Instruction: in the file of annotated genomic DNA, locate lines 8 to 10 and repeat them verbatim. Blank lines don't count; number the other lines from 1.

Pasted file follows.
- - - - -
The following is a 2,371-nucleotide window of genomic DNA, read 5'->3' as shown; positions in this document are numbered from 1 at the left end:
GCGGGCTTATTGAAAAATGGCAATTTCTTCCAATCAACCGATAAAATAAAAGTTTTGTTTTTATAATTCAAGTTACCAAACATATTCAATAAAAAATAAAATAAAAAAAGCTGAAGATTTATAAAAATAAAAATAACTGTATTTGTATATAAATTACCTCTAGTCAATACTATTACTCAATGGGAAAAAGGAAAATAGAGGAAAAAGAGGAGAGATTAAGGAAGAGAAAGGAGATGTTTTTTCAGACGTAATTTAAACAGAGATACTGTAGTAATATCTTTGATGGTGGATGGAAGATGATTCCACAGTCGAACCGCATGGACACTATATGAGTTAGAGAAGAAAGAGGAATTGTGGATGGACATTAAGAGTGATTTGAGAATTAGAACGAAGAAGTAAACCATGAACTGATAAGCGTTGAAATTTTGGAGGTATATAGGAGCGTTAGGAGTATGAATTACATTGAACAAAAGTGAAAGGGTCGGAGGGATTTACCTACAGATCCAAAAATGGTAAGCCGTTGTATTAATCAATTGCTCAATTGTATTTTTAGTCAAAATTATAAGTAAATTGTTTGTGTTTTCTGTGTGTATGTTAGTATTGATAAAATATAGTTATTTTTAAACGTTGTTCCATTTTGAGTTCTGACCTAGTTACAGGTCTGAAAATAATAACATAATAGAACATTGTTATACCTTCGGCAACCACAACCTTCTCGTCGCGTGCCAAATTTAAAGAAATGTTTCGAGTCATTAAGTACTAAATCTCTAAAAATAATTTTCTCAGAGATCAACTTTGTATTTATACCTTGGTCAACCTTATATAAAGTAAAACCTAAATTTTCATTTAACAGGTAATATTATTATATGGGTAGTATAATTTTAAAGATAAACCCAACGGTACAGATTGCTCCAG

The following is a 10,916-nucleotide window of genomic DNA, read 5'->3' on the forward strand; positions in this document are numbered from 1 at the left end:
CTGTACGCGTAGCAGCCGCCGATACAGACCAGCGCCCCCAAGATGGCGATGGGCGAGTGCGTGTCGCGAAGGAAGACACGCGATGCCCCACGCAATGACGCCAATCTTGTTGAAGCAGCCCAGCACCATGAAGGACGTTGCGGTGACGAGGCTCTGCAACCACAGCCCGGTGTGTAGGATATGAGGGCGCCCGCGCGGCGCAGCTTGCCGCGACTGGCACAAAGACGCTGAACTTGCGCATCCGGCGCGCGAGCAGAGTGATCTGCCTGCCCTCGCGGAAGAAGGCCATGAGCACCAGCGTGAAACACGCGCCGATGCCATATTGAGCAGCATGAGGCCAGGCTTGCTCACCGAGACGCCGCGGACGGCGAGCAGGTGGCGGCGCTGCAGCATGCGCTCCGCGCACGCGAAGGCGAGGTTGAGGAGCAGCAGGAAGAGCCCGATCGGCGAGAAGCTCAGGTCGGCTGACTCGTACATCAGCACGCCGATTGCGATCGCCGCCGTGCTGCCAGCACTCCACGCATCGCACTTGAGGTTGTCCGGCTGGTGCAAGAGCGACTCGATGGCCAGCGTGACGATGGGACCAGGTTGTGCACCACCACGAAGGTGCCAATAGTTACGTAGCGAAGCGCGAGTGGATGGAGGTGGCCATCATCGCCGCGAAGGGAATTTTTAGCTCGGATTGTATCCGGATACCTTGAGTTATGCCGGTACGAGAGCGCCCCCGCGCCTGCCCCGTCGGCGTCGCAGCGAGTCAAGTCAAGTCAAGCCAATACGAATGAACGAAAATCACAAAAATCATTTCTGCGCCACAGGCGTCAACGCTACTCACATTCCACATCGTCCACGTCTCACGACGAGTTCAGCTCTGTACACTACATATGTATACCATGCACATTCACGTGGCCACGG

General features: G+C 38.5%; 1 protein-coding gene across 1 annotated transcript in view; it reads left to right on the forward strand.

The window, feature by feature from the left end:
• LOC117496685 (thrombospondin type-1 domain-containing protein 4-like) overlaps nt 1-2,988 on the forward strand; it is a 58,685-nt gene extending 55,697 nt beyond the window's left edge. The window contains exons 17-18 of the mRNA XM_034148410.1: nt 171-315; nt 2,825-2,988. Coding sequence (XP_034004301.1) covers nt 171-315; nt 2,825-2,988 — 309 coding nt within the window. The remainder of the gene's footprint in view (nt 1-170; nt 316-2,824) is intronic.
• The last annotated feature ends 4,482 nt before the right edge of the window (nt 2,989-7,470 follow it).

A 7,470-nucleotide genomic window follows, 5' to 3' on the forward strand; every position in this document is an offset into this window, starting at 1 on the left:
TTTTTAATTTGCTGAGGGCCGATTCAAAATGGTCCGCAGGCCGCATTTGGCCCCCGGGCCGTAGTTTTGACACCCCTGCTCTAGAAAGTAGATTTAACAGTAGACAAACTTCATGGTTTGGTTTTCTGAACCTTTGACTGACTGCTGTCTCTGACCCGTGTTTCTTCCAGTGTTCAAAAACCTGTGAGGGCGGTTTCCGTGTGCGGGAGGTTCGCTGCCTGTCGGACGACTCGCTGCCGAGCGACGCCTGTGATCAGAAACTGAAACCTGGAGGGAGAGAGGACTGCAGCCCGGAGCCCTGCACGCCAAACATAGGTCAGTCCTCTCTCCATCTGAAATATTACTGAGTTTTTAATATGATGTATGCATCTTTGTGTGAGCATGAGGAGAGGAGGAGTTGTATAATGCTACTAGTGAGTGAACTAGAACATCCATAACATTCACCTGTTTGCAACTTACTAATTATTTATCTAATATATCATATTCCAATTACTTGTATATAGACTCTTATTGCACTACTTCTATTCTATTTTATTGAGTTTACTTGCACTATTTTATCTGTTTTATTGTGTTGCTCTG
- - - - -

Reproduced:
• The last annotated feature ends 4,482 nt before the right edge of the window (nt 2,989-7,470 follow it).

A 7,470-nucleotide genomic window follows, 5' to 3' on the forward strand; every position in this document is an offset into this window, starting at 1 on the left:
TTTTTAATTTGCTGAGGGCCGATTCAAAATGGTCCGCAGGCCGCATTTGGCCCCCGGGCCGTAGTTTTGACACCCCTGCTCTAGAAAGTAGATTTAACAGTAGACAAACTTCATGGTTTGGTTTTCTGAACCTTTGACTGACTGCTGTCTCTGACCCGTGTTTCTTCCAGTGTTCAAAAACCTGTGAGGGCGGTTTCCGTGTGCGGGAGGTTCGCTGCCTGTCGGACGACTCGCTGCCGAGCGACGCCTGTGATCAGAAACTGAAACCTGGAGGGAGAGAGGACTGCAGCCCGGAGCCCTGCACGCCAAACATAGGTCAGTCCTCTCTCCATCTGAAATATTACTGAGTTTTTAATATGATGTATGCATCTTTGTGTGAGCATGAGGAGAGGAGGAGTTGTATAATGCTACTAGTGAGTGAACTAGAACATCCATAACATTCACCTGTTTGCAACTTACTAATTATTTATCTAATATATCATATTCCAATTACTTGTATATAGACTCTTATTGCACTACTTCTATTCTATTTTATTGAGTTTACTTGCACTATTTTATCTGTTTTATTGTGTTGCTCTG